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Publication numberUS7104480 B2
Publication typeGrant
Application numberUS 10/808,222
Publication dateSep 12, 2006
Filing dateMar 23, 2004
Priority dateMar 23, 2004
Fee statusLapsed
Also published asUS20050211809, US20070090210, WO2005092067A2, WO2005092067A3, WO2005092067B1
Publication number10808222, 808222, US 7104480 B2, US 7104480B2, US-B2-7104480, US7104480 B2, US7104480B2
InventorsMark S. Lutz
Original AssigneeJ&L Fiber Services, Inc.
Export CitationBiBTeX, EndNote, RefMan
External Links: USPTO, USPTO Assignment, Espacenet
Refiner sensor and coupling arrangement
US 7104480 B2
Abstract
A sensor assembly and coupling arrangement for a rotary disk refiner. The sensor assembly includes a housing formed by a base and frustoconical cap that has a sensing element carrying bulb extending outwardly therefrom. The coupling arrangement includes a conduit arrangement that is received in one or more aligned preexisting instrument ports of the refiner and that releasably couples with a connector puck. The puck is carried by the backside of a refiner disk segment that lies next to the refiner disk segment that is equipped with one or more sensor assemblies. Preferably, a flexible hose communicates sensor wiring from a sensor manifold that holds a plurality of sensor assemblies to the connector puck. The sensor manifold preferably is carried by the backside of the sensor refiner disk.
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Claims(19)
1. A refiner for refining stock comprising:
a housing having an instrument port therein that is disposed adjacent an instrument port that extends through a stationary refiner disk holder to a refiner disk mounted to the disk holder with the refiner disk being comprised of a plurality of refiner disk segments that each have a refining surface defined by a plurality of refiner bars and grooves and a backside;
at least one sensor assembly disposed in a pocket in the refining surface of one of the refiner disk segments and having a plurality of sensor wires extending therefrom;
a sensor carrier carried disposed adjacent the backside of one of the refiner disk segments and housing the plurality of sensor wires;
a sensor connector disposed adjacent the backside of one of the refiner disk segments and having an electrical connector to which the plurality of sensor wires connect; and
a conduit arrangement received in the instrument port of the refiner housing and the stationary refiner disk holder with the conduit arrangement housing an electrical connector that releasably couples with the electrical connector of the sensor connector.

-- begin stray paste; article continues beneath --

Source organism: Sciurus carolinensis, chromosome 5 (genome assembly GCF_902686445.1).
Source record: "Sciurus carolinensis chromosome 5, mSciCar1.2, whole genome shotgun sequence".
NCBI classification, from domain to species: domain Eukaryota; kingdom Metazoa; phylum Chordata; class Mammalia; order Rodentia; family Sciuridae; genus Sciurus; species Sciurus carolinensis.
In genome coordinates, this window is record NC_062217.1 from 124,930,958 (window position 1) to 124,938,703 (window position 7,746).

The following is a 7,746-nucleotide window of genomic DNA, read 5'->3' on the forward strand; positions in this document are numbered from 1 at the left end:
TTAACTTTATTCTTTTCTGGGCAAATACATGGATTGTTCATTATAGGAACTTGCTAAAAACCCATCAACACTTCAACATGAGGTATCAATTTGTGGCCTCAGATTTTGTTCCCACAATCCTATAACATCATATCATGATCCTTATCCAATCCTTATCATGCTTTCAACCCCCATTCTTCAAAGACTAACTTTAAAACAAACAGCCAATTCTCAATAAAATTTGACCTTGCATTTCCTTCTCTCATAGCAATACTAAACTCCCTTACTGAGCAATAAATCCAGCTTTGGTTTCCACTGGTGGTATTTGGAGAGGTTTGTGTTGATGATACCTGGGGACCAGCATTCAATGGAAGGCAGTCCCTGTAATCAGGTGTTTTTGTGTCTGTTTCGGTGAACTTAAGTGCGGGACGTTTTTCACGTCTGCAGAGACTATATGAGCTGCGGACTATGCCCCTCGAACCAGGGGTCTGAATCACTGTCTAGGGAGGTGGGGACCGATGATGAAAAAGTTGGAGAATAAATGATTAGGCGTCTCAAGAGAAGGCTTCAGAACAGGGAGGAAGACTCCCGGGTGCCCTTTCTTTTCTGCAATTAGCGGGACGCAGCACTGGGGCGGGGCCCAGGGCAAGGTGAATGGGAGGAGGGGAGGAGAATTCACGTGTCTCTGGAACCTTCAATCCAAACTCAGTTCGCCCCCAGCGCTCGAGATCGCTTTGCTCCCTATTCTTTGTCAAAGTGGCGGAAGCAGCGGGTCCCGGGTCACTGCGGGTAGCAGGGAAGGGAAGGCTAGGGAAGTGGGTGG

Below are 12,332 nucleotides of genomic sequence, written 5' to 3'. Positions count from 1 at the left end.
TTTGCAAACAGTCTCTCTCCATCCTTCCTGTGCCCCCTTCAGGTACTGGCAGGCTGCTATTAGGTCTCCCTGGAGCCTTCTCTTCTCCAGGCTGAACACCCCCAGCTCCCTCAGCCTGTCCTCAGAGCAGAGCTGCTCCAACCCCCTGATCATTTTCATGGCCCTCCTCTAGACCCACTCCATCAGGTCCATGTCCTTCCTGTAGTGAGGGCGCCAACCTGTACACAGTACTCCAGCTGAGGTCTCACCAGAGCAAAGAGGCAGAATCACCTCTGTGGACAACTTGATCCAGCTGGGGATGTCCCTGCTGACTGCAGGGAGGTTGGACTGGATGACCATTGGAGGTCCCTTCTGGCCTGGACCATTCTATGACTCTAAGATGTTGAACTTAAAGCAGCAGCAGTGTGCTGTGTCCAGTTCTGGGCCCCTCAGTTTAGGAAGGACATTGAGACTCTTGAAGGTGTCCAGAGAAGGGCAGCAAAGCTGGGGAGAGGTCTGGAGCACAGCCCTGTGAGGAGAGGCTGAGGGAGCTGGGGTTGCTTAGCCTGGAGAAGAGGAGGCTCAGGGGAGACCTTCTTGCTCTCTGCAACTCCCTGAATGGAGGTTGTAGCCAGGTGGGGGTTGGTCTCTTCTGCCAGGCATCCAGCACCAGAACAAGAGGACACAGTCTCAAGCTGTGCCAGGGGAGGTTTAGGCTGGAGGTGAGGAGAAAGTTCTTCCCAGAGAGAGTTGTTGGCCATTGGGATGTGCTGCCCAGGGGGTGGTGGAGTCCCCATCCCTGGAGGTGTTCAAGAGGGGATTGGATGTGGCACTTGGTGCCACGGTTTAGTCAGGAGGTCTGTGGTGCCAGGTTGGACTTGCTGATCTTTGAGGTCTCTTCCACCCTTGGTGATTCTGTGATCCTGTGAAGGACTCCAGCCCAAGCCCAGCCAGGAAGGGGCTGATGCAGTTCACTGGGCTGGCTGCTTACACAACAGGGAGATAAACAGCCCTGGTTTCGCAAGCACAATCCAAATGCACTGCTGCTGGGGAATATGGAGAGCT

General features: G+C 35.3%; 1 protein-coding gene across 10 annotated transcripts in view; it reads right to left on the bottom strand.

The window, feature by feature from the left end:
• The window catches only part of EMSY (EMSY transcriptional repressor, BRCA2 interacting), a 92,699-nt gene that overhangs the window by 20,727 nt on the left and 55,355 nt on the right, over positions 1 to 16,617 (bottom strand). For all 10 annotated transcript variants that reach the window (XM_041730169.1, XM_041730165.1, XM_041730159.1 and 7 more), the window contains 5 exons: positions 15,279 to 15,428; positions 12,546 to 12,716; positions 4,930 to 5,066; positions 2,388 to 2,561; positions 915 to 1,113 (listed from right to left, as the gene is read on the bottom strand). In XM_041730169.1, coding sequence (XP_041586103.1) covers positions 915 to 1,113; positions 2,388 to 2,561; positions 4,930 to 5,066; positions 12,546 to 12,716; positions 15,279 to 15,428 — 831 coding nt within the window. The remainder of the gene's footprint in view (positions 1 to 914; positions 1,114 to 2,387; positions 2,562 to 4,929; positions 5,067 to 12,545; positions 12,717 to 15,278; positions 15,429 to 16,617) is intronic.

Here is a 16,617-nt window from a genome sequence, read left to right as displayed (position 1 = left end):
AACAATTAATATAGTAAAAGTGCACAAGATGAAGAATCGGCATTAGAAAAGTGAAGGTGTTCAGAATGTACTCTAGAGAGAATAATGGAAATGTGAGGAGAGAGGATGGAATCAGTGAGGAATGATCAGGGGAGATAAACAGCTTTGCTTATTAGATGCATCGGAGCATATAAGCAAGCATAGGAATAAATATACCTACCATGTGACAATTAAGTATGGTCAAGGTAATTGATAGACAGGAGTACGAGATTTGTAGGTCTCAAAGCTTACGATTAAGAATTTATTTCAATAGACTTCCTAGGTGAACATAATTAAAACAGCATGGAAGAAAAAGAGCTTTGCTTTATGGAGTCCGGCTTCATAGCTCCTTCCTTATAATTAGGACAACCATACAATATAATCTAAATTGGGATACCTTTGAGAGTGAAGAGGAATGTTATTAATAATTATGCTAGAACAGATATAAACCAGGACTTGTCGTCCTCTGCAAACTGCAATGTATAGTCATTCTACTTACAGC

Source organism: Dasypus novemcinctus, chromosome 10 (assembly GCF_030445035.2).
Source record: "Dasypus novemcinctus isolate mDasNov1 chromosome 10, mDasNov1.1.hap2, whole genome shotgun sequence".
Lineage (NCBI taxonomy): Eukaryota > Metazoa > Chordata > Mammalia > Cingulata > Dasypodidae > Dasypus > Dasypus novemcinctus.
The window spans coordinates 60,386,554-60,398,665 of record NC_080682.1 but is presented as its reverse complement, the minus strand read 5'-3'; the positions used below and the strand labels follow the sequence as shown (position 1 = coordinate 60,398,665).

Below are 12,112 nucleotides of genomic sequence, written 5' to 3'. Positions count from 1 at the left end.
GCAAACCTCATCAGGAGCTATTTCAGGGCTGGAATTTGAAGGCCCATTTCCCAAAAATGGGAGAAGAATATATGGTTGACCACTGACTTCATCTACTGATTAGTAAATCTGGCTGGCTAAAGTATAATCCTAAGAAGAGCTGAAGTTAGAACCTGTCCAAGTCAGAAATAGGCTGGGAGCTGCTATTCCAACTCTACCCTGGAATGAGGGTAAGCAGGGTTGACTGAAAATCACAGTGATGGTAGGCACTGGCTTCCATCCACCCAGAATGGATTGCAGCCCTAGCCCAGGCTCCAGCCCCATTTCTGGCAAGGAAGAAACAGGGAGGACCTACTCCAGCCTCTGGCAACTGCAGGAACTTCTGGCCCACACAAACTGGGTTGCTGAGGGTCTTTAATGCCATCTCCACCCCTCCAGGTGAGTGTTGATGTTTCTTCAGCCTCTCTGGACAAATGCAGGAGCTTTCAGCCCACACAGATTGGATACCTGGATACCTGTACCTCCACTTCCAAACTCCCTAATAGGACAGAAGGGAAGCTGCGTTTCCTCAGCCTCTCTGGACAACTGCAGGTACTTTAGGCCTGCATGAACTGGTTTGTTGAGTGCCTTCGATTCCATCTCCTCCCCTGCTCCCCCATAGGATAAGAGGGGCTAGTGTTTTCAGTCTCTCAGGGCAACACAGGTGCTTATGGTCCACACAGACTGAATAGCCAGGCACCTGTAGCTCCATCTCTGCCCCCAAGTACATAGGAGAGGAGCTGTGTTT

2. The refiner of claim 1 wherein the sensor carrier is mounted to the backside of one of the refiner disk segments, the sensor connector is mounted to the backside of an adjacent one of the refiner disk segments, and further comprising a conduit that houses the plurality of sensor wires extending from the sensor carrier to the sensor connector.
3. The refiner of claim 2 wherein the sensor connector comprises a puck that has the electrical connector extending outwardly therefrom.
4. The refiner of claim 3 wherein the puck further comprises a pedestal that extends outwardly from a body of the puck and carries a seal, and wherein the electrical connector extends outwardly from the pedestal.
5. The refiner of claim 2 wherein there are a plurality of the sensors that are each fixed to the sensor carrier, and wherein the sensor carrier comprises a hollow manifold.
6. The refiner of claim 1 wherein the conduit arrangement comprises a rigid and tubular conduit that steam tightly engages the sensor connector.
7. The refiner of claim 1 wherein the conduit arrangement comprises a rigid and tubular outer conduit in which a tube is disposed in which sensor wiring housing is disposed.
8. The refiner of claim 1 wherein the sensor assembly comprises a tubular base, a frustoconical cap attached to the base with the frustoconical cap having a flat from which a sensing element bulb projects, and a sensing element carried by the sensor element bulb.
9. The refiner of claim 8 wherein the sensing element comprises a temperature sensing element.
10. The refiner of claim 8 wherein the sensing element comprises a pressure sensing element.
11. A refiner for refining stock comprising:
a housing having an instrument port therein that is disposed adjacent an instrument port that extends through a stationary refiner disk holder to a refiner disk mounted to the disk holder with the refiner disk being comprised of a plurality of refiner disk segments that each have a refining surface defined by a plurality of refiner bars and grooves and a backside;